On 7 April, it was announced which research projects had received grants from the SSF Future Software Systems programme. The programme has a pot of in total SEK 200 million, which has now been shared between six projects. One of these projects is based at the Department of Computer and Information Science (IDA) at Linköping University. The project has received a grant of SEK 30 million. Christoph Kessler, professor of computer science, is the one behind the grant application. Since 2015, he has been head of division for Software and Systems (SAS).
“I’m naturally thrilled. The competition for these grants is intense, and it means a lot for me and for my group here at IDA to have got one”, he says.
It’s good news for him and his colleagues, who were also applicants. They are Mikael Asplund, associate professor; Niklas Carlsson, associate professor, Zebo Peng, professor, and Soheil Samii, adjunct senior lecturer.
“Their participation has been crucial in defining a very ambitious and multi-faceted project in which we have really needed everybody’s expertise, and where we complement each other well”, says Christoph Kessler.
The project which the researchers will work on comes in the trail of the accelerating digital transformation of Swedish industry and society. It is about coming up with methods for developing, organising and adapting the complex software that governs “smart” technology. The software is intended to realise computation that is energy-effective and data-intensive, at the same time as meeting the requirements often placed on security and real-time technological solutions.
“Smart” technology requires software that controls and coordinates complex distributed computer systems that consist of connected devices, sensors, machines, networks and computing resources for computation and storage. But these data sources – such as sensors, mobile devices etc – can only offer limited computing power, due, for example, to limited battery time. One solution is to delegate computing tasks to central, cloud-based resources, but this has its limits too, as these resources may not respond in real-time.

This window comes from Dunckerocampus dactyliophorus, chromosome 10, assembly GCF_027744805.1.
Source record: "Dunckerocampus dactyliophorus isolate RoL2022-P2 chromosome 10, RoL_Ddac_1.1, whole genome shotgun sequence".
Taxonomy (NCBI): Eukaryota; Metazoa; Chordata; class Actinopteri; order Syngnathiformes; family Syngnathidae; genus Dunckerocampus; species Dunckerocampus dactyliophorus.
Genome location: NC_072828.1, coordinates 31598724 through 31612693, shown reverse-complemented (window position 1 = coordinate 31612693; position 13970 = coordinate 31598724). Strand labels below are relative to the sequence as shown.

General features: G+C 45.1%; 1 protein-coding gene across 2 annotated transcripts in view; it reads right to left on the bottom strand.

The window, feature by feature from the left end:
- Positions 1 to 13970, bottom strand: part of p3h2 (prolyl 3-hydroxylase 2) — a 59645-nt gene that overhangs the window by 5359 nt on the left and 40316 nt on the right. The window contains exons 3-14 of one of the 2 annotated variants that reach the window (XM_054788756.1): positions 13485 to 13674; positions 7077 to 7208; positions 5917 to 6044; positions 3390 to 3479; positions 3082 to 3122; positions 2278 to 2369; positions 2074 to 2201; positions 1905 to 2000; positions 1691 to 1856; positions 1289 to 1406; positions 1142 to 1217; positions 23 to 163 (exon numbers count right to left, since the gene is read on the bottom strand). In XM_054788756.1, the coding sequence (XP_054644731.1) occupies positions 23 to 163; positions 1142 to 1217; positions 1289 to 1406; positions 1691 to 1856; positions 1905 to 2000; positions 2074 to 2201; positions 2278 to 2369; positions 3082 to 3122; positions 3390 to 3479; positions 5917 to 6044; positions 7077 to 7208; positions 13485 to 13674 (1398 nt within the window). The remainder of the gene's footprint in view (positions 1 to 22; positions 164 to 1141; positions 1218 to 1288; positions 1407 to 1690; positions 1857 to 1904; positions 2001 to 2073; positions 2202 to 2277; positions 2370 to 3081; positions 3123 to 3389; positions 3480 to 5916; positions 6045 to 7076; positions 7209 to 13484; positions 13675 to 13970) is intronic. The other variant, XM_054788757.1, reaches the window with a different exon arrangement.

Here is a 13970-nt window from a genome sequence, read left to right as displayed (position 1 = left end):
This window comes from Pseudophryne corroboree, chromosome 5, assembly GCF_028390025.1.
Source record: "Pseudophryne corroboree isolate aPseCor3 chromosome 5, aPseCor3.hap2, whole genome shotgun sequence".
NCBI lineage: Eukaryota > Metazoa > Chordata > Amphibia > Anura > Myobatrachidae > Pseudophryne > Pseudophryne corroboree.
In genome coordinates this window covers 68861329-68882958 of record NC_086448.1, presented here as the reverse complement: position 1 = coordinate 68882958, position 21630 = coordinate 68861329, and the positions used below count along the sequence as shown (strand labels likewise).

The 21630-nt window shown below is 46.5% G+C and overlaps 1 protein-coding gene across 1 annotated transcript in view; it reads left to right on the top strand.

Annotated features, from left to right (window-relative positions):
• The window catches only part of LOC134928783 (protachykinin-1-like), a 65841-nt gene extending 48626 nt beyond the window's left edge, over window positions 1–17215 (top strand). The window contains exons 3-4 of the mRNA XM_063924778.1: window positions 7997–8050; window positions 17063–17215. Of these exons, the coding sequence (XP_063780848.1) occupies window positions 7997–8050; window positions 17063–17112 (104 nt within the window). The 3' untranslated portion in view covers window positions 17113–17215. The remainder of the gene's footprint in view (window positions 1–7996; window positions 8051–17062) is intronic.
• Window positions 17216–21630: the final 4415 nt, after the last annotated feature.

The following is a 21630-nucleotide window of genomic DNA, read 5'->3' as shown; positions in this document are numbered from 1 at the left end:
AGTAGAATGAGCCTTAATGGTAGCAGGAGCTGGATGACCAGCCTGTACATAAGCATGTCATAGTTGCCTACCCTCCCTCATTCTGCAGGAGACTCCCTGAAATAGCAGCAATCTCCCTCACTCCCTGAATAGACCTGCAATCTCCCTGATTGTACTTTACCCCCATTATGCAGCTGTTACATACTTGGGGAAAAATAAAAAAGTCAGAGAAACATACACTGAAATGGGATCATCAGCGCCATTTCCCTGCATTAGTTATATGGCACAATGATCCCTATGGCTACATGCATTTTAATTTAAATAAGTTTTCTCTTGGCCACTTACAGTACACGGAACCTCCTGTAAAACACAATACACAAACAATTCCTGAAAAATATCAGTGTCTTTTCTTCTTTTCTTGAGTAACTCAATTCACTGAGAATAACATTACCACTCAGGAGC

“This can, therefore, be a problem with things like autonomous vehicles, which depend on a stable connection. That is why cloud-based solutions can be ineffective, and may be more exposed”, says Christoph Kessler.
That is why the researchers at LiU want to develop new and more effective, autonomous methods for designing, organising and automatically adapting software to complex and heterogenous “device-edge-computing-systems”, i.e., situations involving many actors and applications/services, and in which there are competing requirements, with no recourse to centralised control.
The researchers also aim to demonstrate the potential of the technology in four areas of strategic importance for Swedish industry and software-intensive products: computer networks and their uses, smart electricity grids, smart aviation and smart cars.
“I’m looking forward to this exciting and interesting project. Of course, the project will also have a positive effects on education at Linköping University, for example through new elements and guest lectures on our courses, and new master’s degree projects”, says Christoph Kessler.
The project will fund four new doctoral projects at IDA over the course of five years.